groundwater pollution
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Groundwater Pollution and the Dangers of Microplastic Contamination

Although you may not own a private well, your public water source likely originates from a groundwater aquifer. Nearly 40% of Americans rely on groundwater for their drinking water. In the same pathway that microplastics and other contaminants shed off into the ocean, they inevitably seep into the American groundwater supply.

Drinking your water straight from the tap? You may want to think again.

Microplastics are a pervasive contaminant with negative health effects. Many more ailments discovered year after year.

Your longterm health could be at stake. Don’t become a victim to the adverse effects of groundwater pollution. Read our comprehensive guide and find out how to protect both yourself and your family from contaminated water.

1. Microplastics In Our Groundwater

In 2018, the University of Illinois took 17 samples from groundwater sources near St. Louis and rural Illinois. 16 of the 17 samples were contaminated with microplastic particles.

That’s right. Only one groundwater source was free of microplastic. The study provides a glimpse into the widespread proliferation of plastic particles. Previously known to shed into the ocean, so too have they slipped into the vast reserves of our personal drinking water.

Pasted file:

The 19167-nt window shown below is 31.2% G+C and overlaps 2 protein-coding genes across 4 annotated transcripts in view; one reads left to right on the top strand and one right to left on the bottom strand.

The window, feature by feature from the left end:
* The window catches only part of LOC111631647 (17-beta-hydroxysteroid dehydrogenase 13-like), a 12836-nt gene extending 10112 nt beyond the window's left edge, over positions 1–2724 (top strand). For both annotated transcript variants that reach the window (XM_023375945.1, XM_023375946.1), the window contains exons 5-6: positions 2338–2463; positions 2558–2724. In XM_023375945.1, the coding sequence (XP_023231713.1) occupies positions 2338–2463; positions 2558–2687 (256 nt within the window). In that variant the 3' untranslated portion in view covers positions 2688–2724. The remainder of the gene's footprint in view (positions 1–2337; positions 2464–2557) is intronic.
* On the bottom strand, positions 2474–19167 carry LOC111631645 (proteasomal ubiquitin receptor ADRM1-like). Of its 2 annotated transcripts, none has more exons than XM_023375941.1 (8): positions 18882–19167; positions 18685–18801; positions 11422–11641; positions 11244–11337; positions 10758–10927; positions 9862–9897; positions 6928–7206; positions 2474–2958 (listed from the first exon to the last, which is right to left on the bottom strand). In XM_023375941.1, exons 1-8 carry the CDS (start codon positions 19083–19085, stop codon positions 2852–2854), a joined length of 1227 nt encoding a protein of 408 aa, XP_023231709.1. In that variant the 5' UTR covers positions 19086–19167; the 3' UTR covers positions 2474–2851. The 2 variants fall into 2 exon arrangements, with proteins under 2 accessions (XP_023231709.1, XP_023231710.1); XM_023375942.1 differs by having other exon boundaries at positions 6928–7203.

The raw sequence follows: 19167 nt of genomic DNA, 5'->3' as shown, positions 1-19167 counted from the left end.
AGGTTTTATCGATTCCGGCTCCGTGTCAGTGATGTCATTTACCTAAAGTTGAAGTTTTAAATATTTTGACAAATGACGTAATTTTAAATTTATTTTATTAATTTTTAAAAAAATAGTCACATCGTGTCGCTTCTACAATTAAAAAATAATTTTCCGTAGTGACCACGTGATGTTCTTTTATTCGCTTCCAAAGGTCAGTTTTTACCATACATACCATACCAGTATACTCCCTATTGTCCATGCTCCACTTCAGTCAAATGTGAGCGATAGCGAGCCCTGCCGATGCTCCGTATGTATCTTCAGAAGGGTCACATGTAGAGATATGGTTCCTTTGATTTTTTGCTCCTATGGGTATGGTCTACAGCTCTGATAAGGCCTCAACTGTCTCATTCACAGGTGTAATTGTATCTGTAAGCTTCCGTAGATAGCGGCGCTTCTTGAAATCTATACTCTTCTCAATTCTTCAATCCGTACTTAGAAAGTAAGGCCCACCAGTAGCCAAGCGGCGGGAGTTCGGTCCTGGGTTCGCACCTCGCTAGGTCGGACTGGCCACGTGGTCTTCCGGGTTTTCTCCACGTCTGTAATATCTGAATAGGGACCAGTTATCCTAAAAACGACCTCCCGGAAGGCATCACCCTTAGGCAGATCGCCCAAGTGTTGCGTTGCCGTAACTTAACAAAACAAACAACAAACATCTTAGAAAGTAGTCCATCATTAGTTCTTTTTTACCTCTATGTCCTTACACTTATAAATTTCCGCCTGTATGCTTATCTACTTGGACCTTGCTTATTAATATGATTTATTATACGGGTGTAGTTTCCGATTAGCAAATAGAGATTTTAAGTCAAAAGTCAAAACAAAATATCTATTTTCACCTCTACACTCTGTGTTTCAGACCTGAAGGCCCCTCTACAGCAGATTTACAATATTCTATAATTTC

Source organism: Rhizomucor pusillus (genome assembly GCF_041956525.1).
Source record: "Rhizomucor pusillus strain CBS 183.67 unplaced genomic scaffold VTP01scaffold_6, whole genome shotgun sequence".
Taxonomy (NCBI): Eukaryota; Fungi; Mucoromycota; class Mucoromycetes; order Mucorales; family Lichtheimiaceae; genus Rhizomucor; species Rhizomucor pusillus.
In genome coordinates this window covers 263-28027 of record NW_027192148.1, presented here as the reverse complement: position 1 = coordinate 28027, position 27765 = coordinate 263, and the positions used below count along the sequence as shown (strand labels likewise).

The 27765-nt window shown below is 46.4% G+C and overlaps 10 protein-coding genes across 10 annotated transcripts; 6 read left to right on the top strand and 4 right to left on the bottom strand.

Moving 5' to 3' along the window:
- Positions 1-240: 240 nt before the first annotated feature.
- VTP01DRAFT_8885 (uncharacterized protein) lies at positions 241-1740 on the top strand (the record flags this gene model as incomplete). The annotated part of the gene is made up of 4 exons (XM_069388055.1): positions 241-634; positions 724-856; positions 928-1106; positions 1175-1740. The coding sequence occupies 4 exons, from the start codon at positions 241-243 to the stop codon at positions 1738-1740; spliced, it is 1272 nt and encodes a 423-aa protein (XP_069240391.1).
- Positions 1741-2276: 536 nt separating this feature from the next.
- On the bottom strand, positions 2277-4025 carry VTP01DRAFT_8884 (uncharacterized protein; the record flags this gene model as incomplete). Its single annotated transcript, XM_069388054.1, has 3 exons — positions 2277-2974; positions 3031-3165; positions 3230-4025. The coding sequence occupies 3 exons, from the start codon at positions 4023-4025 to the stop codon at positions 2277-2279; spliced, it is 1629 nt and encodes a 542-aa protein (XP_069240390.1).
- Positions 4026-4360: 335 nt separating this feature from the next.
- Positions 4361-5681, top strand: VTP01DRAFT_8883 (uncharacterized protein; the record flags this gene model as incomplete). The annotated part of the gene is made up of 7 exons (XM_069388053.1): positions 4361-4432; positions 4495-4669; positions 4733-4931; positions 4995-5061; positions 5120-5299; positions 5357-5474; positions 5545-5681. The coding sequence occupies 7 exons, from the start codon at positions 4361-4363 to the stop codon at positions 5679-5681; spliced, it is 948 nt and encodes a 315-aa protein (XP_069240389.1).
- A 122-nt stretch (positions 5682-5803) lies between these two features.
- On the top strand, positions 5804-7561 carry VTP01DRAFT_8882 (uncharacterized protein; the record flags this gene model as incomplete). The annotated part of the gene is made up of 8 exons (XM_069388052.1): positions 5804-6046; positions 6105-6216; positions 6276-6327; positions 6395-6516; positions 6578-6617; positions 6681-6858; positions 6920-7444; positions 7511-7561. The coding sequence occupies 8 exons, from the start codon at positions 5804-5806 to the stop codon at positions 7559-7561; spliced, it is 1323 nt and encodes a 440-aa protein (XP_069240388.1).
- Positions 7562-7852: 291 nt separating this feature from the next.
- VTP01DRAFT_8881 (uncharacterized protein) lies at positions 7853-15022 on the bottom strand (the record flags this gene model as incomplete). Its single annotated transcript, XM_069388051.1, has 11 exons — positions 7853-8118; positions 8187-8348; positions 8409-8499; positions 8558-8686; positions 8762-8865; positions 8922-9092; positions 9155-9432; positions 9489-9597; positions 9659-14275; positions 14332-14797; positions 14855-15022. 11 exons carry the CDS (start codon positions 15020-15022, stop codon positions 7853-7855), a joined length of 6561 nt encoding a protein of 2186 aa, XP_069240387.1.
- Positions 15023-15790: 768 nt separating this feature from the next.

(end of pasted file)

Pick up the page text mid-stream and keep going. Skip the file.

2. How Microplastics Contaminate Groundwater Sources

Microplastics are everywhere. Microbeads are used in cosmetics, toothpaste, and as exfoliants in soaps. But most sources of microplastics come from the degradation of other plastic items.

These include carpets and polyester clothing, plastic bags and styrofoam, and even paint.

Aquifers are formed by the gradual degradation of bedrock. Cracks begin to form in the stone, allowing water to seep into the system underneath. These cracks are so small that only water can find its way in. But over time, the cracks enlarge and allow larger contaminants to seep into the system.

And it’s not just microbeads that catch a ride on rainwater and other runoff. Anything on our roads, in our sewage, or poured down our drains can trickle into the groundwater systems below.

3. Negative Health Effects of Microplastics

The scariest thing about microplastics? Researchers know they’re bad for us, but they don’t know how bad. It’s a booming topic of research that becomes more haunting every year.

Microplastics attract chemical runoff, such as pesticides and weed killers. When ingested, these chemical components can cause serious health complications. These adhesive properties also intensify the speed at which dangerous chemicals can end up in our water supply.

One type of plastic particle, BPA disrupts estrogen receptors. This can cause a variety of hormone-related illnesses, such as infertility, PCOS, and breast and prostate cancer.

Since microplastics build up inside our organs, the particles can cause inflammation as they grind against our insides. This inflammation can increase the likelihood of developing cancer.